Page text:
Elusive acts headline local weekend shows

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Editor’s note: This is a weekly series showcasing the best live music of the coming week.

Texas Independence Festival 2012

In Austin, music festivals mean big crowds, big names and nightmarish traffic. Expect the opposite in nearby Maxwell, the site of this year’s Texas Independence Festival, whose lineup is about as well-known as Maxwell is populous (not very). Every year, Texans tote their camping and barbecue gear to Independence Fest for a three-day-long celebration of their shared heritage.

If you want a preview of this weekend’s musical festivities — perhaps you’re not as excited about the festival’s Zombicross races and custom car show — don’t bother checking Spotify. You’re better off hitting up the bands’ individual websites, most of which are fairly navigable.

A recommendation: If you enjoy punishingly loud Southern-fried metal, check out San Antonio’s Upon A Burning Body, one of this Saturday’s headliners.

Buckethead

For a heavy metal guitarist, a long-term gig with Ozzy Osbourne’s band is just about the best job in the world. It’s hard to believe someone turned it down for a bucket of fried chicken. But even this baffling decision is par for course in the inscrutable career of Buckethead, a world-class guitarist whose devotion to his instrument is only matched by his dedication to his gimmick: donning an upside-down KFC bucket and white plastic mask, an idea which Ozzy refused to indulge.

While the enigmatic Buckethead, who will be playing with That 1 Guy as the Frankenstein Brothers at La Zona Rosa this Saturday, has earned a reputation for the seriousness of his musicianship, his erratic behavior and bizarre persona have kept him from achieving the fame his playing deserves.

His sudden departure from Guns N’ Roses in 2004 prompted a (surprisingly literate) press release from Axl Rose, who wrote that “[Buckethead’s] transient lifestyle has made it impossible for even his closest friends to have nearly any form of communication with him whatsoever.”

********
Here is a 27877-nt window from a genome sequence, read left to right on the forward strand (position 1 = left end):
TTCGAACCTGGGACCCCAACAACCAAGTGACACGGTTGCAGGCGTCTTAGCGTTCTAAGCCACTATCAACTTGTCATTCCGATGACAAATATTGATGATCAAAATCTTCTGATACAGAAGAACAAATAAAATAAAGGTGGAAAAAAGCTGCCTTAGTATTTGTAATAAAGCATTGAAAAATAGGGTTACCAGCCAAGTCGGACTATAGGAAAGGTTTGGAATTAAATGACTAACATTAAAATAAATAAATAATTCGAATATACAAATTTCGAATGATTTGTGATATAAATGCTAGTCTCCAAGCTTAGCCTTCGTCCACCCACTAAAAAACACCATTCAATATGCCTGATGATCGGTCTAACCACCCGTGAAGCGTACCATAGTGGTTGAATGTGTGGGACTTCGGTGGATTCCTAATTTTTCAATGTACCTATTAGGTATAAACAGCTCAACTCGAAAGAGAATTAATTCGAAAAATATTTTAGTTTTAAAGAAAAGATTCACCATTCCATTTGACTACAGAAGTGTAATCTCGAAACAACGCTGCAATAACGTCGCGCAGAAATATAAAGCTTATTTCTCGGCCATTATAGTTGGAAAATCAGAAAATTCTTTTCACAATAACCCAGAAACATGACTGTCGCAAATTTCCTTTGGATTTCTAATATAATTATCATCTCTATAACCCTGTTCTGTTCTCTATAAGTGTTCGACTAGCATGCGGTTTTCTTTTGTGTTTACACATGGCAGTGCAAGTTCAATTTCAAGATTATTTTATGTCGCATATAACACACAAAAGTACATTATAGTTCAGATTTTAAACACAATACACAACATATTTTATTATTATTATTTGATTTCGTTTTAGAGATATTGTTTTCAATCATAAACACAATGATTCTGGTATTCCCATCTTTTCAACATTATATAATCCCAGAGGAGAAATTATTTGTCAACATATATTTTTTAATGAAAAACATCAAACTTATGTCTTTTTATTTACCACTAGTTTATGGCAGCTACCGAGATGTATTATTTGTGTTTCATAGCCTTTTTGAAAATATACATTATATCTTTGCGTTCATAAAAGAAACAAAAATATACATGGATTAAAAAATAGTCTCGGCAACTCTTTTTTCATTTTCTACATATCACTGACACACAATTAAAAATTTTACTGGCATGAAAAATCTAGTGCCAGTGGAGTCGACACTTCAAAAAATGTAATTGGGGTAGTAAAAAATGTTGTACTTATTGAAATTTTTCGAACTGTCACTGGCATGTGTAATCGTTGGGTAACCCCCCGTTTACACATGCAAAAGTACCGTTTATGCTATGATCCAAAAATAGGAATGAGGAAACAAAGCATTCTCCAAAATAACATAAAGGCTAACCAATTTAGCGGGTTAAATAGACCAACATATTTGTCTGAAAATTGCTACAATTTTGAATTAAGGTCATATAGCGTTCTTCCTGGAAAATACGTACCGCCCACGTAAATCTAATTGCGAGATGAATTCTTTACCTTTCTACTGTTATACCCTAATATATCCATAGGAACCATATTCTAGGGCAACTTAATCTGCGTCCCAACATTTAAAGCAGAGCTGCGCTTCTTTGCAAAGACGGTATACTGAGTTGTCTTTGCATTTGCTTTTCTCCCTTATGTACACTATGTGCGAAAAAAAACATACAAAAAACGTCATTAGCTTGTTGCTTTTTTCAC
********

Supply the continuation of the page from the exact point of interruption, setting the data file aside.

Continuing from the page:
His official website, bucketheadland.com, is one of the few channels of communication with him still open. But his amusing online biography, narrated by “Bucketheadland historian” Ron L. Witherspoon, only adds to the mythology surrounding the man beneath the bucket.

A caveat posted below the bogus bio clues in any overly credulous fans: “Stories may be apocryphal, hypothetical, metaphorical or completely made up. Bucketheadland attempts to keep this attraction as close to current scientific consensus as possible, within or without reason.”

The scientific community, however, has yet to reach a consensus on several conspiracy theories regarding Buckethead’s origins, such as whether he really grew up in a chicken coop and whether he is secretly the son of Colonel Sanders.

It’s hard to know what to expect from a Buckethead concert, aside from the obvious (i.e., a guy in a bucket playing neuron-nuking guitar solos). Don’t forget, even Ozzy Osbourne thinks he’s out of his mind. In an interview with Revolver, Ozzy explained his reservations about hiring the mysterious musician. “What happens if one day he’s gone and there’s a note saying, ‘I’ve been beamed up?’”

While the mystery of Buckethead may never be unraveled, there is one fact that fans agree on: The most insane thing about this otherworldly virtuoso is still his skill.

Published on Tuesday, February 28, 2012 as: Independent Music Festival, Buckethead top weekend pics.